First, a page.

ONCE AGAIN, we in the northern hemisphere have pulled the sun back from the brink. With our candles and flashing lights and the noisy festivities surrounding the solstice, we have persuaded our mother star to abandon its flight to the south. At this very moment it is inching back our way, lengthening our days and bringing back the warmth we so sorely miss.
Happy New Year to you. I myself am happy that its number is 2010. A nice, convenient, twenty-ten instead of the multisyllabic two-thousand-and-nine, or twenty-oh-nine. Or even twenty-aught-nine, as my Idaho relatives used to say, instead of twenty-naught-nine, as is only right and proper. They even spelled aught as “ott,” just the way they said it. But they’re only relatives by marriage, you understand. It’s not in the genes.
So what’s new for the New Year? Well, a cruise to Alaska, for a start. No, not on my yacht. On a real cruise ship. Yes, honestly. I know, I know, I vowed I’d never set foot on one of those floating monstrosities that have more in common with ugly slabsided condominium blocks than shapely ships of the sea. But, see, my sister and her husband are coming from South Africa for a short visit next summer, and they wanted to go to Alaska. So this seemed the quick and dirty way to do it.
I can well remember the trouble we had with cruise ships in the Caribbean, how I cursed them when we were making night passages through the islands in our 30-foot sailboat. They would appear ahead of us, their navigation lights lost in a 10-story blaze of twinkling lights, steaming slowly in wide circles so you didn’t know which way to steer to keep out of their darned way.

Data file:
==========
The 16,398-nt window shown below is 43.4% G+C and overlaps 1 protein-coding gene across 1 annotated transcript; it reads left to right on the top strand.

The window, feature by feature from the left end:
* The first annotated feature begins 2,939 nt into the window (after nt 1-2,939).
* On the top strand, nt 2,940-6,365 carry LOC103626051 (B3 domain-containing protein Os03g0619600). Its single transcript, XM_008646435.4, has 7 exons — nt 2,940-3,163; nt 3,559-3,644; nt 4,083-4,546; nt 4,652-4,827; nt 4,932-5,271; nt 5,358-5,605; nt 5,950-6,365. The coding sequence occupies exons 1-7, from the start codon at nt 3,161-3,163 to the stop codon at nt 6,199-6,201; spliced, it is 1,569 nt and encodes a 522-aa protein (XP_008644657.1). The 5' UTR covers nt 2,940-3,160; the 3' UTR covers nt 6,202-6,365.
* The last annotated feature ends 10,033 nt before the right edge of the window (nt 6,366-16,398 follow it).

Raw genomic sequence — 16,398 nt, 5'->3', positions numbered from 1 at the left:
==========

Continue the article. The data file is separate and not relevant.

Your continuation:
They were just killing time, of course, waiting for daylight to enter port and disgorge 1,500 stampeding passengers into a village with one main street and 50 duty-free jewelers’ stores, all owned by the cruise-ship company.
So I’m not expecting too much of the Alaska cruise. We have the cheapest accommodation on board, deep down in steerage, over the props and next to the rudder motors. There is no outside view. I just hope they’ll provide us with bilge pumps to keep the water off the floor -- although I expect to suffer some. It would only be right, considering that I’ve broken my solemn vow.
Travel seems not just a way of having a good time, but something that every self-respecting citizen ought to undertake, like a high-fiber diet, say, or a deodorant.
— Jan Morris, “It’s OK to Stay at Home,” NY Times 30 Aug 85
An old bachelor had been visiting an elderly widow every evening for three years. One day a friend said to him: ”Since you two get along so well together, why don’t you marry her?”
“I thought of that,” said the bachelor, “but then where would I spend my evenings?”